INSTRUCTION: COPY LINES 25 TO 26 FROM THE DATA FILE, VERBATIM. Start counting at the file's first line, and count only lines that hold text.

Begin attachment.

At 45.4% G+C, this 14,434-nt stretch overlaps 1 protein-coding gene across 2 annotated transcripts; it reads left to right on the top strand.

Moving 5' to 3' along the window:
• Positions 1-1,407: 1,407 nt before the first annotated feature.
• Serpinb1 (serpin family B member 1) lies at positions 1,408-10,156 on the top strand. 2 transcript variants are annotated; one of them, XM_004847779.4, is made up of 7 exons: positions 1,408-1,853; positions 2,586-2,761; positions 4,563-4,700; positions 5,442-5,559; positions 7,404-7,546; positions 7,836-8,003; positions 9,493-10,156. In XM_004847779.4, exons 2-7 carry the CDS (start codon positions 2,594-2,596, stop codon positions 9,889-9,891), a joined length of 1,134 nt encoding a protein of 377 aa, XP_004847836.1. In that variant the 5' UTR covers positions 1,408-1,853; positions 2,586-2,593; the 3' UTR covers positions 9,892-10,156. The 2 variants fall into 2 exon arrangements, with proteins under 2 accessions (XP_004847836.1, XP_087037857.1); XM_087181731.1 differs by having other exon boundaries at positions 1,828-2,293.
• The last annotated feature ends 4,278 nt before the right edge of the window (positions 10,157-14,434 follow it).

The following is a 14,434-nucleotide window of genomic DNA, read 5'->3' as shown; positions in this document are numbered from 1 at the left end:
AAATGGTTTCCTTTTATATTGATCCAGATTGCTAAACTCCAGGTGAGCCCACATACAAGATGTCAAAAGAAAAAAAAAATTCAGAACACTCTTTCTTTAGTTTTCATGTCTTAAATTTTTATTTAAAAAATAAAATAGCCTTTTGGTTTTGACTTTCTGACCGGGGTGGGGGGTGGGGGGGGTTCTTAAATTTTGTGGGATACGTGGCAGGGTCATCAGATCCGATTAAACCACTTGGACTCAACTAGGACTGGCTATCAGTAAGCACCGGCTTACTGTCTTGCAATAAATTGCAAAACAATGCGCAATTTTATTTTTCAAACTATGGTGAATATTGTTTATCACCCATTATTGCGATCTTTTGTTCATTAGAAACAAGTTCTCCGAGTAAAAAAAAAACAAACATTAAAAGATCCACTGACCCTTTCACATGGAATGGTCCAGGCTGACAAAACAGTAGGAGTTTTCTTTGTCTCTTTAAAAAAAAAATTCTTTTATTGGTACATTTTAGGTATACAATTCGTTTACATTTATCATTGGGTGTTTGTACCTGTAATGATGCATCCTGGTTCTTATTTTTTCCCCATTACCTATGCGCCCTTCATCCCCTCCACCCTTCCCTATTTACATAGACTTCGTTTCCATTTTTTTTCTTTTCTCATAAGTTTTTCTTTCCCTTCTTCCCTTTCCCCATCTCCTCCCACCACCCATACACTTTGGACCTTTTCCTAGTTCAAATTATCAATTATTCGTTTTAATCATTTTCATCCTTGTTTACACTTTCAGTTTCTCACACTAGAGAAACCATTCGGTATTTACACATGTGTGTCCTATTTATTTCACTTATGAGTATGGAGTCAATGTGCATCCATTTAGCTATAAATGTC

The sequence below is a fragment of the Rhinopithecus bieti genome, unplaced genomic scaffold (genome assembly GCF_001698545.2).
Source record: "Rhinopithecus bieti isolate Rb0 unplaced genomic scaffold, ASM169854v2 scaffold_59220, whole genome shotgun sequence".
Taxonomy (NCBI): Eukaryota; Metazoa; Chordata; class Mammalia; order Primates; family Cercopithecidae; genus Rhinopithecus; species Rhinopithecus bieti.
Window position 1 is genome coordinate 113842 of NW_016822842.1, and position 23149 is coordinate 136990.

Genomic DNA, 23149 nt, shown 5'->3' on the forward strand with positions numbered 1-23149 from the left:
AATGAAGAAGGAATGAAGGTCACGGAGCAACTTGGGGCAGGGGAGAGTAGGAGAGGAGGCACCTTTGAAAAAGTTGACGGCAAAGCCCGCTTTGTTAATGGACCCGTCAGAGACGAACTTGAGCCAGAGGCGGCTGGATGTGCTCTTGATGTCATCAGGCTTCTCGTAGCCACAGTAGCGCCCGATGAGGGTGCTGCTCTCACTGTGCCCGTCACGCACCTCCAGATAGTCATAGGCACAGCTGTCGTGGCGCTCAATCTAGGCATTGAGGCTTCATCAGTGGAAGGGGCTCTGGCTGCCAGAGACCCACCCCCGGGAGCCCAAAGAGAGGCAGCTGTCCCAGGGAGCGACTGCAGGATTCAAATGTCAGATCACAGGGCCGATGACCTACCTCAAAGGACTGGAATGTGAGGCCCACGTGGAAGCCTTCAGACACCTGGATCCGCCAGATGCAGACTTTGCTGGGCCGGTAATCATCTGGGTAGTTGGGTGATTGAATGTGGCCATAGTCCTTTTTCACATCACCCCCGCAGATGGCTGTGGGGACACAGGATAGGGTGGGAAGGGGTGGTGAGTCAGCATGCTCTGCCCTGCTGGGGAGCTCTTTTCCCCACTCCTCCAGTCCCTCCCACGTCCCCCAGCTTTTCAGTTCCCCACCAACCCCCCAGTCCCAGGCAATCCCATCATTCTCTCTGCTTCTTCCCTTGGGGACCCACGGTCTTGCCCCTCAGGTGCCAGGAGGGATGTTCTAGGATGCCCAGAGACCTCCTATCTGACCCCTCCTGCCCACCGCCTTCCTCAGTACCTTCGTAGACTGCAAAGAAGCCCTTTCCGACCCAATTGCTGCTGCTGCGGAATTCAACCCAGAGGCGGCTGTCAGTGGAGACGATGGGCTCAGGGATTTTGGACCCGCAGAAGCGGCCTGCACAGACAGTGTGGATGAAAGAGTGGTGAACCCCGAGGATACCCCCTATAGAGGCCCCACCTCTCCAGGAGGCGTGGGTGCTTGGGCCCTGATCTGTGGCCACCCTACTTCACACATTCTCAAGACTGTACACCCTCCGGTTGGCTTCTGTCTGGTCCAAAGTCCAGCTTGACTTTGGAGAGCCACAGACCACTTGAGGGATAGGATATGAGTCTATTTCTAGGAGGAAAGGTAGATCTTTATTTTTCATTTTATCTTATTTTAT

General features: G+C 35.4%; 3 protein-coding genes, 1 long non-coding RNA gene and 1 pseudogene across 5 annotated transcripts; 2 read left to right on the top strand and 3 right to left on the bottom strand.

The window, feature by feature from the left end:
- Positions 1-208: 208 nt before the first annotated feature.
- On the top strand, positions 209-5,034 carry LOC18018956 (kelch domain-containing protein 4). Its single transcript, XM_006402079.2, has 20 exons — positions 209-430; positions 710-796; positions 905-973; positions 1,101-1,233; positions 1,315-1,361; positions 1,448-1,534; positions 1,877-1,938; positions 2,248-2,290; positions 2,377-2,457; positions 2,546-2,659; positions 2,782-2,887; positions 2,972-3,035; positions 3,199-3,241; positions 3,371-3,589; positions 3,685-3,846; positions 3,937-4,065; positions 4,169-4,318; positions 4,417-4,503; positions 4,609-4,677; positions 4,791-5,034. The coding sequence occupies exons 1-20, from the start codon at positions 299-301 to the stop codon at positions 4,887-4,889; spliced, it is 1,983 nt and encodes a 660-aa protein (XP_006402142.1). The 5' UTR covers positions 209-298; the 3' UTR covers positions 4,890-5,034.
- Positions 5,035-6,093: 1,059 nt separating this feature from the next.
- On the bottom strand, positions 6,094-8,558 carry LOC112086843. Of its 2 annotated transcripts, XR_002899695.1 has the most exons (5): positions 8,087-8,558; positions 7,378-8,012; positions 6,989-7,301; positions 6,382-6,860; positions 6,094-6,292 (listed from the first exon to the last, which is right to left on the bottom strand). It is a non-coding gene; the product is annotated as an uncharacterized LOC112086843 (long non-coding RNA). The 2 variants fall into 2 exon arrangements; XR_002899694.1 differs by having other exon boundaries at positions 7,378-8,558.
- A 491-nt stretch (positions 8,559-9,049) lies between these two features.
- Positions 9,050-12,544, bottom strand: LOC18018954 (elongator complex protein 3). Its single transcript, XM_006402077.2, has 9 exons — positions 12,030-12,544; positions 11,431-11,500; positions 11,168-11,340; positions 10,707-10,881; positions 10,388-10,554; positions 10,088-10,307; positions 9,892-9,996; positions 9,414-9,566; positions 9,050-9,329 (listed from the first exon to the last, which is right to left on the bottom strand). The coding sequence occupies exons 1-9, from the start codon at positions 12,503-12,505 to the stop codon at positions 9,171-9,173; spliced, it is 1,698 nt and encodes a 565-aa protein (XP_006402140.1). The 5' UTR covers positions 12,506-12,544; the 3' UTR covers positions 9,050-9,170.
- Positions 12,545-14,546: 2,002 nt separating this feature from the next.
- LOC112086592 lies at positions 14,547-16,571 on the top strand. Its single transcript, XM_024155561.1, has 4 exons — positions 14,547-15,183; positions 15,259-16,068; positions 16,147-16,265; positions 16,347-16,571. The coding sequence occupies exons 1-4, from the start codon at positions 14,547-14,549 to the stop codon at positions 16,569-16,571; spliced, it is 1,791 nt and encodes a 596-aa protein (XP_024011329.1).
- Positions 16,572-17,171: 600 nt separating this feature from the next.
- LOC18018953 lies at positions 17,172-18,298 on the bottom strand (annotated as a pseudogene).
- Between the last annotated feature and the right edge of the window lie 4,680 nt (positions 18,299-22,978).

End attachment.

- LOC18018953 lies at positions 17,172-18,298 on the bottom strand (annotated as a pseudogene).
- Between the last annotated feature and the right edge of the window lie 4,680 nt (positions 18,299-22,978).